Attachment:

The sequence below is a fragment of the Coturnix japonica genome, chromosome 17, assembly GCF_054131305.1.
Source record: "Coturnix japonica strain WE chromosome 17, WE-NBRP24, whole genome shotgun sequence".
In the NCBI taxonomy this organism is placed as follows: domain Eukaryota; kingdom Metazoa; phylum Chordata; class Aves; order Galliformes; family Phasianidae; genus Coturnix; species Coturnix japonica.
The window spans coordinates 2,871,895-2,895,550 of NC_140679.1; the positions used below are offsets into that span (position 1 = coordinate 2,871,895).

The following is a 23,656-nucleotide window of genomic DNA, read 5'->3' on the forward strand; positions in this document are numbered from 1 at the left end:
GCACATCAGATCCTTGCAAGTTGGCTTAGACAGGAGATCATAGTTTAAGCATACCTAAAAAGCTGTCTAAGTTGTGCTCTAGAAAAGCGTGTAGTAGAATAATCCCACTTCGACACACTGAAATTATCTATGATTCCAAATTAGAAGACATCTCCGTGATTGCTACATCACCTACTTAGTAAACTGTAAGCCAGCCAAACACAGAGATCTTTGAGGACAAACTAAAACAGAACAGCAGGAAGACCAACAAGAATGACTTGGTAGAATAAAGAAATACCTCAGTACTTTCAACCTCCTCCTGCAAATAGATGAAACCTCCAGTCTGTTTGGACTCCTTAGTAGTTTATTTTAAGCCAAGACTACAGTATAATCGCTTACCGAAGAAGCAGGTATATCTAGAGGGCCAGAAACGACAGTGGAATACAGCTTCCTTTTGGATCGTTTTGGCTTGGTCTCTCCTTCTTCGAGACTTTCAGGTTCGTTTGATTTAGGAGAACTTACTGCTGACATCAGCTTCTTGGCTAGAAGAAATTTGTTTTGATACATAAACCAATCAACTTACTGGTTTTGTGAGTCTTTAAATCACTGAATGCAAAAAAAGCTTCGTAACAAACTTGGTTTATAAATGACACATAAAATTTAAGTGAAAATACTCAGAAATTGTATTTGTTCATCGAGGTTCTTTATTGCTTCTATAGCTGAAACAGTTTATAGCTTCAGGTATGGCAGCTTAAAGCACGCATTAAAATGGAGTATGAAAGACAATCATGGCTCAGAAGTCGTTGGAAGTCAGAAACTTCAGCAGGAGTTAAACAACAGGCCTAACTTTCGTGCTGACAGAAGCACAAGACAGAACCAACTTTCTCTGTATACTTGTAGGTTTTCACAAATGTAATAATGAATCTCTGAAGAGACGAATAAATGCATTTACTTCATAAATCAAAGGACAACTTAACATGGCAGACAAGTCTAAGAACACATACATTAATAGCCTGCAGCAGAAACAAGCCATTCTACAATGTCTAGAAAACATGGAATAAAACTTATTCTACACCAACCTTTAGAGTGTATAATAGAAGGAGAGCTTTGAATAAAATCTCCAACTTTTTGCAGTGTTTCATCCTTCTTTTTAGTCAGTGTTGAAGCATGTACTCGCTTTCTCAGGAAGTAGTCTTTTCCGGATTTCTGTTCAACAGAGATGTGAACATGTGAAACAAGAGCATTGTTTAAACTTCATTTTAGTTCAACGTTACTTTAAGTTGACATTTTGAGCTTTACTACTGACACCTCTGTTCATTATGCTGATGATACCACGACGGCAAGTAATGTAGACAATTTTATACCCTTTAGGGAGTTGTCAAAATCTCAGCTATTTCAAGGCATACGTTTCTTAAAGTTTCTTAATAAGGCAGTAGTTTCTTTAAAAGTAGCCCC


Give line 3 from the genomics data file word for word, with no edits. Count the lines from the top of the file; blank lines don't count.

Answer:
In the NCBI taxonomy this organism is placed as follows: domain Eukaryota; kingdom Metazoa; phylum Chordata; class Aves; order Galliformes; family Phasianidae; genus Coturnix; species Coturnix japonica.